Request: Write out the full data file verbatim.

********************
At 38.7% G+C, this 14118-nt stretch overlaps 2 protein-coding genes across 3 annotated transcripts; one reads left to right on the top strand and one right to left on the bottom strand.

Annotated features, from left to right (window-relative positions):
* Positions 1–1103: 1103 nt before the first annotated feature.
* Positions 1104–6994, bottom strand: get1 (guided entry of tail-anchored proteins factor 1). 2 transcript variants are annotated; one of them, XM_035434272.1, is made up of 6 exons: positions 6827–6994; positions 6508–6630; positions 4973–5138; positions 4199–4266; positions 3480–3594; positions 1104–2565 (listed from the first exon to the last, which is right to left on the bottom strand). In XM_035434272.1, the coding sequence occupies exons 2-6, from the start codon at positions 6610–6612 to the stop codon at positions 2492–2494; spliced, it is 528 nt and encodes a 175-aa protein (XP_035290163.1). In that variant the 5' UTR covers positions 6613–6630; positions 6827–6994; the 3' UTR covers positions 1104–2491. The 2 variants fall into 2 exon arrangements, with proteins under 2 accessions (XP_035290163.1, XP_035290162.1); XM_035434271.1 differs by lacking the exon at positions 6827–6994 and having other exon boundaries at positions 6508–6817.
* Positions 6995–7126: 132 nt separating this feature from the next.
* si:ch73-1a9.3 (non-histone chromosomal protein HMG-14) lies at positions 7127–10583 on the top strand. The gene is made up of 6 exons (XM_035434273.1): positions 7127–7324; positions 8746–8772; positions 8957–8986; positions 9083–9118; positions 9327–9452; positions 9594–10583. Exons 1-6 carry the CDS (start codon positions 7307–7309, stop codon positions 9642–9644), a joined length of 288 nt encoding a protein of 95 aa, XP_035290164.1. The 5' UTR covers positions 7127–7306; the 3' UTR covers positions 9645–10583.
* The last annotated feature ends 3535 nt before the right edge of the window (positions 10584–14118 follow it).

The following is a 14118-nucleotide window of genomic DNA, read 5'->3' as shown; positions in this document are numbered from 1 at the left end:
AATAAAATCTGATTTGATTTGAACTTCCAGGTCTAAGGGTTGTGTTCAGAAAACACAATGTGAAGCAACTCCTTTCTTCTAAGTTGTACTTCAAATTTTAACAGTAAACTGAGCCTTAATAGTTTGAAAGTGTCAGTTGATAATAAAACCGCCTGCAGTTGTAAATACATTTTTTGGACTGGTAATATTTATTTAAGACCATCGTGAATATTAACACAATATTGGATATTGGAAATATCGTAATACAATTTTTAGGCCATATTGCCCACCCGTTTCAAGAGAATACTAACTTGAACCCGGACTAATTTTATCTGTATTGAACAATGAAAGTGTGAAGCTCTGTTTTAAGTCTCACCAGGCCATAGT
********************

At 38.7% G+C, this 14118-nt stretch overlaps 2 protein-coding genes across 3 annotated transcripts; one reads left to right on the top strand and one right to left on the bottom strand.

Annotated features, from left to right (window-relative positions):
* Positions 1–1103: 1103 nt before the first annotated feature.
* Positions 1104–6994, bottom strand: get1 (guided entry of tail-anchored proteins factor 1). 2 transcript variants are annotated; one of them, XM_035434272.1, is made up of 6 exons: positions 6827–6994; positions 6508–6630; positions 4973–5138; positions 4199–4266; positions 3480–3594; positions 1104–2565 (listed from the first exon to the last, which is right to left on the bottom strand). In XM_035434272.1, the coding sequence occupies exons 2-6, from the start codon at positions 6610–6612 to the stop codon at positions 2492–2494; spliced, it is 528 nt and encodes a 175-aa protein (XP_035290163.1). In that variant the 5' UTR covers positions 6613–6630; positions 6827–6994; the 3' UTR covers positions 1104–2491. The 2 variants fall into 2 exon arrangements, with proteins under 2 accessions (XP_035290163.1, XP_035290162.1); XM_035434271.1 differs by lacking the exon at positions 6827–6994 and having other exon boundaries at positions 6508–6817.
* Positions 6995–7126: 132 nt separating this feature from the next.
* si:ch73-1a9.3 (non-histone chromosomal protein HMG-14) lies at positions 7127–10583 on the top strand. The gene is made up of 6 exons (XM_035434273.1): positions 7127–7324; positions 8746–8772; positions 8957–8986; positions 9083–9118; positions 9327–9452; positions 9594–10583. Exons 1-6 carry the CDS (start codon positions 7307–7309, stop codon positions 9642–9644), a joined length of 288 nt encoding a protein of 95 aa, XP_035290164.1. The 5' UTR covers positions 7127–7306; the 3' UTR covers positions 9645–10583.
* The last annotated feature ends 3535 nt before the right edge of the window (positions 10584–14118 follow it).

The following is a 14118-nucleotide window of genomic DNA, read 5'->3' as shown; positions in this document are numbered from 1 at the left end:
AATAAAATCTGATTTGATTTGAACTTCCAGGTCTAAGGGTTGTGTTCAGAAAACACAATGTGAAGCAACTCCTTTCTTCTAAGTTGTACTTCAAATTTTAACAGTAAACTGAGCCTTAATAGTTTGAAAGTGTCAGTTGATAATAAAACCGCCTGCAGTTGTAAATACATTTTTTGGACTGGTAATATTTATTTAAGACCATCGTGAATATTAACACAATATTGGATATTGGAAATATCGTAATACAATTTTTAGGCCATATTGCCCACCCGTTTCAAGAGAATACTAACTTGAACCCGGACTAATTTTATCTGTATTGAACAATGAAAGTGTGAAGCTCTGTTTTAAGTCTCACCAGGCCATAGT